Tons of horror movies are hitting the box office these days, but if you’re ever looking to opt for a classic, it’s worth taking a look at The Abominable Dr. Phibes. This 1971 British dark comedy horror film is the subject of ‘s latest LEGO build. Set in 1920s London, the film’s set design features some gorgeous examples of Art Deco throughout, most notably the grand ballroom of Dr. Phibes’ mansion which has been recreated here. The campy color scheme is well-replicated in Mark’s build. The bubblegum pink, olive green, and purples are spot-on to the original colors of the set design. And as we ascend the staircase, the mechanical masked musicians fill the air with ominous jazz and Dr. Phibes serenades us at the organ. Just like the opening scene of the film, everything in this build screams DRAMA!
Translucent pink 1x2x5 bricks in a cascading formation surround the organ and the lights beneath add an enchanting neon glow to the scene. The translucent black curved windows add a dark overcast feel in the background. Two dead trees and stuffed owls perch on each side of the center stage, fitting the macabre theme. The arch bricks and macaroni tiles throughout the build make this a solid Art Deco build and captures the likeness of Dr. Phibes’ ballroom.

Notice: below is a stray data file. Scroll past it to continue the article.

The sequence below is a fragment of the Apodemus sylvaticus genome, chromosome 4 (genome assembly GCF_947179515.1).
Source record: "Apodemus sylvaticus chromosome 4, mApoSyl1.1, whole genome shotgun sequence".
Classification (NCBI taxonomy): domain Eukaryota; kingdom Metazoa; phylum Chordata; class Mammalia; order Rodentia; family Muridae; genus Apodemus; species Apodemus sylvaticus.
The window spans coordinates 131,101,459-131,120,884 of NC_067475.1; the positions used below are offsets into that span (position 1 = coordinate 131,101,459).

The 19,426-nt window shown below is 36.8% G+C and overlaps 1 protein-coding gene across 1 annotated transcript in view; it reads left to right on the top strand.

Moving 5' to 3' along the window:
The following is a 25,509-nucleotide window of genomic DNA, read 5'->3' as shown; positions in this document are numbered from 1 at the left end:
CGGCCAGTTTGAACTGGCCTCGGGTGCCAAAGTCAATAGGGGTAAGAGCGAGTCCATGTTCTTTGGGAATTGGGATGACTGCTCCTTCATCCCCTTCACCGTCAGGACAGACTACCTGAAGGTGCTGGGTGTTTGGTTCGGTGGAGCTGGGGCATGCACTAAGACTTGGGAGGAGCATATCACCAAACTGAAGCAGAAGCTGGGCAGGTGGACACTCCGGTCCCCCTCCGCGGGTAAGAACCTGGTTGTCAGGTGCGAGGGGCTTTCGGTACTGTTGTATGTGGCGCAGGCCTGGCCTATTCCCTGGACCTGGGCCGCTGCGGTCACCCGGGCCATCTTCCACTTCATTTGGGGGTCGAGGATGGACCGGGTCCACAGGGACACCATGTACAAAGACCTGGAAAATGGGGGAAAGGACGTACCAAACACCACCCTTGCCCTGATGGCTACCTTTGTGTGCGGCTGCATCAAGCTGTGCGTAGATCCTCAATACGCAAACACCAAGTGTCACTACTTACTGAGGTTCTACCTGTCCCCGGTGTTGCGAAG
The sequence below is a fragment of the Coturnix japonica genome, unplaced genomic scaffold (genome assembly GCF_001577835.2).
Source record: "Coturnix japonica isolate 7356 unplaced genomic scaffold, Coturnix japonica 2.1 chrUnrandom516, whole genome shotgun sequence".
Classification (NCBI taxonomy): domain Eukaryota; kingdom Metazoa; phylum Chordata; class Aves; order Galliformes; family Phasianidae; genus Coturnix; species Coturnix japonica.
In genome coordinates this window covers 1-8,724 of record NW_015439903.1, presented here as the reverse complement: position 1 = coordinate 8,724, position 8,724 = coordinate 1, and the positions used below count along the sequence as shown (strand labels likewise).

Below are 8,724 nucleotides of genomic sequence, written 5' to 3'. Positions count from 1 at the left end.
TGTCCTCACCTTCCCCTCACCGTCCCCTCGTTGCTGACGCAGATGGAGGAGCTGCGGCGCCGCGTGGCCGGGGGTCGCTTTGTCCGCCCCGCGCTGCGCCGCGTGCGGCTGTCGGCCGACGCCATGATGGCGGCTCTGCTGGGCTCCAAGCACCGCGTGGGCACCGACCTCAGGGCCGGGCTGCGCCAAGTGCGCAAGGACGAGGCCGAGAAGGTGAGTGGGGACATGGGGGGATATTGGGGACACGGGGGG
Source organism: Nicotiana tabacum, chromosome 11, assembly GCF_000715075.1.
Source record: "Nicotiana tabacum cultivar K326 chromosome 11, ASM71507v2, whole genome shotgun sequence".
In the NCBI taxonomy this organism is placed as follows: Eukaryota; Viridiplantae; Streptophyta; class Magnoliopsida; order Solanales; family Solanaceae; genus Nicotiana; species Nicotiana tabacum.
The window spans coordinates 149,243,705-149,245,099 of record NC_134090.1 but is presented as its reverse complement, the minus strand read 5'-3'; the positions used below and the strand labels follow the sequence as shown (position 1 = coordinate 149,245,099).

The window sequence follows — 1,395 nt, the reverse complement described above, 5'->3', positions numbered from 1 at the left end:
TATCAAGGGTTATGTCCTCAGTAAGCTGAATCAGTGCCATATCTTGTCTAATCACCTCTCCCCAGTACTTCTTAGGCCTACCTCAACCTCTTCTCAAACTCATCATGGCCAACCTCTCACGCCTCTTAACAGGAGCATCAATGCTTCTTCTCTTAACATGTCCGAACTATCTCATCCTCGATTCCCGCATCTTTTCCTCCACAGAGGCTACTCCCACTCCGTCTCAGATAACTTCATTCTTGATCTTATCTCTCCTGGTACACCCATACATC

In the mood for some more spooky builds? Check out our archives for some more horror-themed creations!
Space is the place for ground-breaking science like figuring out how to teleport rare pieces of your LEGO collection from one place to another. is here conducting the research in his latest diorama. It follows the everyday lives of Sven and his crew at Epsilon IV as a part of Andreas’ ongoing series of cinematic Classic Space builds. This time, the crew is trying out a new contraption to teleport a space-goat, but rest assured, none have been harmed in the process.
The teleportation device is made with a variety of tubes running along a simple frame. The tubes feed into a stack of different-sized radars and a that hovers ominously over the test subject. Alternating long wedge plates and surround a single space-goat, totally oblivious of what’s to come. The platform construction is super captivating to look at and the blue lighting at its center creates a gorgeous atmospheric glow throughout the build. I’m also loving the details scattered around the scene. 浙江快乐12走势图An old mech makes an appearance in the background, which we assume is used for transporting the space-goat from pod to platform. If you look even closer, you might see that the pods each have a single plant piece for the space-goats to munch on as they wait for their turn. All this talk of space-goat teleportation has many of us wondering when these space-goats will start arriving into our LEGO rooms. We can’t guarantee any goats, but do keep an eye out!